When he came to work for Georgia College in 2011, Assistant Director of Environmental Health and Safety and Fire Safety Shea Groebner began touring the college to meet and understand the safety needs of our many departments. In doing so, he observed members of our Theater Department working on aerial lifts. An aerial lift is any vehicle-mounted device which is used to elevate personnel. Within the Theater Department, they are often used to work on overhead lighting and scenery. The aerial lifts present potential slip and fall hazards, which Mr. Groebner decided to mitigate through providing training sessions to our students, faculty, and staff working with the equipment in the Theater Department.
The specific type of aerial lift used by our Theater Department is the scissor lift. This type of lift is portable, is hydraulic-powered and has a platform that can be raised into the air directly above the base. Within the Occupational Safety and Health Administration (OSHA) regulations, scissor lifts are classified as scaffolds; thus, standard §1926.451 applies to their use. Other types of aerial lifts are regulated under §1926.453. They are regulated differently because the aerial lift requirements (§1926.453) utilize the definition of aerial lifts contained within the American National Standards Institute (ANSI) A92.2-1969 standard. The ANSI standard definition includes extensible boom platforms, aerial ladders, articulating boom platforms, vertical towers, and a combination of those devices.
Mr. Groebner decided that, to fully ensure the safety of our Theater Department members, Georgia College would apply all of the above mentioned regulations to the scissor lifts. Therefore, when operating the lifts, users must observe many safety practices. These practices include ensuring all users are properly trained, inspecting the lift and area prior to use, wearing body harnesses and tie-off ropes, not exceeding weight limits, not exceeding reach limits, and being aware of overhead clearances.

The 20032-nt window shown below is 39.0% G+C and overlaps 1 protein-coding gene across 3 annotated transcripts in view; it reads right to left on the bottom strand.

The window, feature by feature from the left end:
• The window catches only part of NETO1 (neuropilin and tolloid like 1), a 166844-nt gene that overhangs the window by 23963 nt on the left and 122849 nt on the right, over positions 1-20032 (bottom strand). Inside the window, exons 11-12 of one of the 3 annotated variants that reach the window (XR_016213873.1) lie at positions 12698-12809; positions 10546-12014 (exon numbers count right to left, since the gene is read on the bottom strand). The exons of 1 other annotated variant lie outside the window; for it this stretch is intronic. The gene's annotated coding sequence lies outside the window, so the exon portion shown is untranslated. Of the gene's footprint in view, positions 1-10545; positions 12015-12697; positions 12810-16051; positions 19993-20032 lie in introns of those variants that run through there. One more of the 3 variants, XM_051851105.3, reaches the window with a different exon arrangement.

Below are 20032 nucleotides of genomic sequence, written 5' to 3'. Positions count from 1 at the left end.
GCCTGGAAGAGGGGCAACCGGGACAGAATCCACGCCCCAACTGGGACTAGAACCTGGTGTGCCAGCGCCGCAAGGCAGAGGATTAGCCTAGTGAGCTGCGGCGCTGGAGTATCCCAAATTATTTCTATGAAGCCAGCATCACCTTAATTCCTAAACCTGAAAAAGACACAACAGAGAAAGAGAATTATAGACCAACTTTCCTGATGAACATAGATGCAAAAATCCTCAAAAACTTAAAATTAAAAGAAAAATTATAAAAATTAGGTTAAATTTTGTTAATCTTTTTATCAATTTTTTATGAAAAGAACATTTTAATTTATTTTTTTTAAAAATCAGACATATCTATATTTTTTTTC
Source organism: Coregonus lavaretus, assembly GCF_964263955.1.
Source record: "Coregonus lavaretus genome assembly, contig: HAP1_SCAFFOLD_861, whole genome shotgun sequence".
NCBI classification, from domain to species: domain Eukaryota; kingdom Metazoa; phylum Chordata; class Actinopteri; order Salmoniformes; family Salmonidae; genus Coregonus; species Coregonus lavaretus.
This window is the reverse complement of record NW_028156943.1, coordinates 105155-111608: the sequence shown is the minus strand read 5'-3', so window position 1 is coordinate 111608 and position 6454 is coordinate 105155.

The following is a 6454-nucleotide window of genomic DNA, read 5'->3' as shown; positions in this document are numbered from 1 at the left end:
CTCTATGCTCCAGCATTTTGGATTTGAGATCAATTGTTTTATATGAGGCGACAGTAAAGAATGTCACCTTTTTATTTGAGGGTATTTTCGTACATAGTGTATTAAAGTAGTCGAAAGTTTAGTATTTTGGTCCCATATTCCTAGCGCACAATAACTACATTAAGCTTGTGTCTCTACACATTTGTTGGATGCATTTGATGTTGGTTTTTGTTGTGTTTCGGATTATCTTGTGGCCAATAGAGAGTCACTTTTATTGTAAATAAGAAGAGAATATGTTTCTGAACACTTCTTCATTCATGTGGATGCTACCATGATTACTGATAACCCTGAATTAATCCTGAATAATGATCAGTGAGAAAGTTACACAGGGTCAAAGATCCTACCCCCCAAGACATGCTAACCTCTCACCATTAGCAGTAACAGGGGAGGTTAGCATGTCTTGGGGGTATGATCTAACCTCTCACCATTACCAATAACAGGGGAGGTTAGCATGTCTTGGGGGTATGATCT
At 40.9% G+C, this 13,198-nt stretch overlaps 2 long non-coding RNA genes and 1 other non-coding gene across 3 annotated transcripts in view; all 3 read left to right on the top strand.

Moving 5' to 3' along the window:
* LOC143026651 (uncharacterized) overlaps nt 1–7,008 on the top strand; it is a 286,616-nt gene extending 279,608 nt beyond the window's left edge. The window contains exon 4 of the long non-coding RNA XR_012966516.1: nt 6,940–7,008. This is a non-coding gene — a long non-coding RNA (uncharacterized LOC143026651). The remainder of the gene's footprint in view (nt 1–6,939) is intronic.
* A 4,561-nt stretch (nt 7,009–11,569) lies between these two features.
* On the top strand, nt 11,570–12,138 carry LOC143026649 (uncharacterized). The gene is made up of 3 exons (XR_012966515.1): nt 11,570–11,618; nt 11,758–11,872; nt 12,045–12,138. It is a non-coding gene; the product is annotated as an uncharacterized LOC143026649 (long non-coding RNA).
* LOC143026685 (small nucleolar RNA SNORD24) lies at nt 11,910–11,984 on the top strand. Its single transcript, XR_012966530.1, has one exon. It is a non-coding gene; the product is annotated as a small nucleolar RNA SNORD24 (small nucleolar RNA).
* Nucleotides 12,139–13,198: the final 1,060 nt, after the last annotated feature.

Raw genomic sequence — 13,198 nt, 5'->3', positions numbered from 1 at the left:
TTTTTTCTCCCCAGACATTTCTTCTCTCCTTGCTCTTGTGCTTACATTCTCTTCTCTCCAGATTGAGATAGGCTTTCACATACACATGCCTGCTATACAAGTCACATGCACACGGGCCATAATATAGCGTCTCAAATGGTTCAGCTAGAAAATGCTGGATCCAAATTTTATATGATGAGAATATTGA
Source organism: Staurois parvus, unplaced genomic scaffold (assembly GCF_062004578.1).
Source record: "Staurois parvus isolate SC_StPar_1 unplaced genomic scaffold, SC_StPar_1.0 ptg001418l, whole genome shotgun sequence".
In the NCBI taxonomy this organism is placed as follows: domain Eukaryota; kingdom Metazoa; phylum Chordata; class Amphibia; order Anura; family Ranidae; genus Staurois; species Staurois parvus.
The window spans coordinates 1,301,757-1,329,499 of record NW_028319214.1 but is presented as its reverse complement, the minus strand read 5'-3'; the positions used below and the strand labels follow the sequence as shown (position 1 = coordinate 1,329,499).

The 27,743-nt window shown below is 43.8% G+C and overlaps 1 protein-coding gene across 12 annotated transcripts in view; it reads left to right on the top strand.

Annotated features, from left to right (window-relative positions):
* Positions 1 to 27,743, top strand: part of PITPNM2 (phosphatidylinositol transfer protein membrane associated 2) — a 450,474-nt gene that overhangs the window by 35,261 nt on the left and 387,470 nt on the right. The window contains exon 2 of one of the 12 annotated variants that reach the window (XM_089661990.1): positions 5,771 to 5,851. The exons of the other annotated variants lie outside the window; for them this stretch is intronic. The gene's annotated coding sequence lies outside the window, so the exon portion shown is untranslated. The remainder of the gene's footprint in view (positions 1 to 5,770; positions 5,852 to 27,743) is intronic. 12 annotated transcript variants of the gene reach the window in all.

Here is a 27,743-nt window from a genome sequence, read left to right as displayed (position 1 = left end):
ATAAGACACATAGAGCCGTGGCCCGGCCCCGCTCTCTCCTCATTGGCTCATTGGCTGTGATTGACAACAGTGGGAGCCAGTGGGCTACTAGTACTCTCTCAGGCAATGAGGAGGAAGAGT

Fig 1. Theater department members watching safety video.
Fig 2. Mr. Groebner explaining safety in the black box.
During the fall of 2010, not long before Mr. Groebner began working at Georgia College, a student was unfortunately killed at the University of Notre Dame during a scissor lift accident. The student was employed by the college and was using the lift to film football practice. The student had reportedly not been trained properly and lifted the platform over 39 feet. On that day, wind gusts of 50 mph were reported, and the lift was overturned.
Accidents such as this one remind us that there are hazards associated with the work we do as students, faculty, and staff on a college campus. In remaining vigilant and properly training the members of our community, Mr. Groebner is helping to ensure that these accidents do not occur at Georgia College. It is easy to view sustainability as applying only to the environment. However, within a robust sustainability plan, the triple bottom line accounting framework of people, planet, and profit is included. Ensuring your health and safety is vital to Georgia College’s sustainability mission because we cannot be truly sustainable if we cannot sustain you.
If you are interested in further reading, please visit the links below. For any safety questions you have, contact Shea Groebner (email@example.com; 478-445-8690).
- Occupational Health and Safety Administration. Safety and Health Regulations for Construction. Scaffolds: General Requirements. CFR 1926.451.
- Occupational Health and Safety Administration. Safety and Health Regulations for Construction. Scaffolds: Aerial Lifts. CFR 1926.453.
- Occupational Health and Safety Administration. August 1, 2000, Memo from Russell B. Swanson to W. Shaun Rainey. Re: Subpart “L” – Scissor Lifts.
- Occupational Health and Safety Administration. OSHA Quick Card. Aerial Lifts: Protect Yourself.
- Occupational Health and Safety Administration. Hazard Alert. Student Worker Killed While Filming Football Practice From a Scissor Lift.